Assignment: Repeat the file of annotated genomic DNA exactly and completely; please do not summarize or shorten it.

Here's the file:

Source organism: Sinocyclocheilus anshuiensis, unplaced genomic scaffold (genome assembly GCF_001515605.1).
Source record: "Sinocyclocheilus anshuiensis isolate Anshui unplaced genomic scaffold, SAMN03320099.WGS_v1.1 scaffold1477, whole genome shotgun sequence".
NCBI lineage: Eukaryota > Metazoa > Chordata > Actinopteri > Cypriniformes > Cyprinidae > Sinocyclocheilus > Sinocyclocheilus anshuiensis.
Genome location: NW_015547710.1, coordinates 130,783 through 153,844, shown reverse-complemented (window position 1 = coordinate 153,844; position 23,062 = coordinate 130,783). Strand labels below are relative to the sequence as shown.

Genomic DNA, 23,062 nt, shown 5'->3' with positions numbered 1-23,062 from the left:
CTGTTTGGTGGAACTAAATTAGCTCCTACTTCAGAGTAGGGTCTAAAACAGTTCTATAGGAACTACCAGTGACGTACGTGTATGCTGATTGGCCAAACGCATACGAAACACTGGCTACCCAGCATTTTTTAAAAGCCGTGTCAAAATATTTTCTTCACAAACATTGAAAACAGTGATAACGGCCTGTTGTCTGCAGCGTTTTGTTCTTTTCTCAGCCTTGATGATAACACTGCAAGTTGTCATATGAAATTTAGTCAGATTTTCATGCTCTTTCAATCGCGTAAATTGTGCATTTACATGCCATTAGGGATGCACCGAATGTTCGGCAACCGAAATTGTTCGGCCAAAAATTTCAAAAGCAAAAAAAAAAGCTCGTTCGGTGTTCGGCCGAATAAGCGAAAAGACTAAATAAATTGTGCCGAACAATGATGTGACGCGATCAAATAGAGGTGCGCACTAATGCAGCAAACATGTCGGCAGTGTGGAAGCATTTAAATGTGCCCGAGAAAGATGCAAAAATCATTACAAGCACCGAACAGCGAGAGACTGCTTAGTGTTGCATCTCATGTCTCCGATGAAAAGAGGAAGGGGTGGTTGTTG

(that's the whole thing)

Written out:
Source organism: Sinocyclocheilus anshuiensis, unplaced genomic scaffold (genome assembly GCF_001515605.1).
Source record: "Sinocyclocheilus anshuiensis isolate Anshui unplaced genomic scaffold, SAMN03320099.WGS_v1.1 scaffold1477, whole genome shotgun sequence".
NCBI lineage: Eukaryota > Metazoa > Chordata > Actinopteri > Cypriniformes > Cyprinidae > Sinocyclocheilus > Sinocyclocheilus anshuiensis.
Genome location: NW_015547710.1, coordinates 130,783 through 153,844, shown reverse-complemented (window position 1 = coordinate 153,844; position 23,062 = coordinate 130,783). Strand labels below are relative to the sequence as shown.

Genomic DNA, 23,062 nt, shown 5'->3' with positions numbered 1-23,062 from the left:
CTGTTTGGTGGAACTAAATTAGCTCCTACTTCAGAGTAGGGTCTAAAACAGTTCTATAGGAACTACCAGTGACGTACGTGTATGCTGATTGGCCAAACGCATACGAAACACTGGCTACCCAGCATTTTTTAAAAGCCGTGTCAAAATATTTTCTTCACAAACATTGAAAACAGTGATAACGGCCTGTTGTCTGCAGCGTTTTGTTCTTTTCTCAGCCTTGATGATAACACTGCAAGTTGTCATATGAAATTTAGTCAGATTTTCATGCTCTTTCAATCGCGTAAATTGTGCATTTACATGCCATTAGGGATGCACCGAATGTTCGGCAACCGAAATTGTTCGGCCAAAAATTTCAAAAGCAAAAAAAAAAGCTCGTTCGGTGTTCGGCCGAATAAGCGAAAAGACTAAATAAATTGTGCCGAACAATGATGTGACGCGATCAAATAGAGGTGCGCACTAATGCAGCAAACATGTCGGCAGTGTGGAAGCATTTAAATGTGCCCGAGAAAGATGCAAAAATCATTACAAGCACCGAACAGCGAGAGACTGCTTAGTGTTGCATCTCATGTCTCCGATGAAAAGAGGAAGGGGTGGTTGTTG